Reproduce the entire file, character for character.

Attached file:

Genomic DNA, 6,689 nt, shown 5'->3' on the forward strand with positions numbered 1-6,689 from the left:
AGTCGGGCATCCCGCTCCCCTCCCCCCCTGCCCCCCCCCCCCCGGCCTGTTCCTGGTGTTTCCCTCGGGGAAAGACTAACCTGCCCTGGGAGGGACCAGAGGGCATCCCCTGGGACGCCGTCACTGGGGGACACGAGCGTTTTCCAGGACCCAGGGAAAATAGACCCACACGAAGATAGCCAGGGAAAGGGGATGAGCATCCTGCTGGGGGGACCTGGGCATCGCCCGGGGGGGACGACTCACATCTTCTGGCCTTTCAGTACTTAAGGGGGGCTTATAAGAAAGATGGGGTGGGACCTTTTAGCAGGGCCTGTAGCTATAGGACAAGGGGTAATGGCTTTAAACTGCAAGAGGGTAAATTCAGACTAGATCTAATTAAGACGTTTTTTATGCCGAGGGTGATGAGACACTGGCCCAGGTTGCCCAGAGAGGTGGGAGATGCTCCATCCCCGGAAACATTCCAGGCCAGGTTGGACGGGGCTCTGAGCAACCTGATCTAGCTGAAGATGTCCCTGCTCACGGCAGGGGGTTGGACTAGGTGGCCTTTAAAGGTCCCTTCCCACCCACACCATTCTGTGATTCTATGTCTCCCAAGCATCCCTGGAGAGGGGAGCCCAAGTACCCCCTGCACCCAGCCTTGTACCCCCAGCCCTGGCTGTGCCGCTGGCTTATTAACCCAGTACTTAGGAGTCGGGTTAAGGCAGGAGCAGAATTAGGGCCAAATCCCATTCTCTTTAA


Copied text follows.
Genomic DNA, 6,689 nt, shown 5'->3' on the forward strand with positions numbered 1-6,689 from the left:
AGTCGGGCATCCCGCTCCCCTCCCCCCCTGCCCCCCCCCCCCCGGCCTGTTCCTGGTGTTTCCCTCGGGGAAAGACTAACCTGCCCTGGGAGGGACCAGAGGGCATCCCCTGGGACGCCGTCACTGGGGGACACGAGCGTTTTCCAGGACCCAGGGAAAATAGACCCACACGAAGATAGCCAGGGAAAGGGGATGAGCATCCTGCTGGGGGGACCTGGGCATCGCCCGGGGGGGACGACTCACATCTTCTGGCCTTTCAGTACTTAAGGGGGGCTTATAAGAAAGATGGGGTGGGACCTTTTAGCAGGGCCTGTAGCTATAGGACAAGGGGTAATGGCTTTAAACTGCAAGAGGGTAAATTCAGACTAGATCTAATTAAGACGTTTTTTATGCCGAGGGTGATGAGACACTGGCCCAGGTTGCCCAGAGAGGTGGGAGATGCTCCATCCCCGGAAACATTCCAGGCCAGGTTGGACGGGGCTCTGAGCAACCTGATCTAGCTGAAGATGTCCCTGCTCACGGCAGGGGGTTGGACTAGGTGGCCTTTAAAGGTCCCTTCCCACCCACACCATTCTGTGATTCTATGTCTCCCAAGCATCCCTGGAGAGGGGAGCCCAAGTACCCCCTGCACCCAGCCTTGTACCCCCAGCCCTGGCTGTGCCGCTGGCTTATTAACCCAGTACTTAGGAGTCGGGTTAAGGCAGGAGCAGAATTAGGGCCAAATCCCATTCTCTTTAA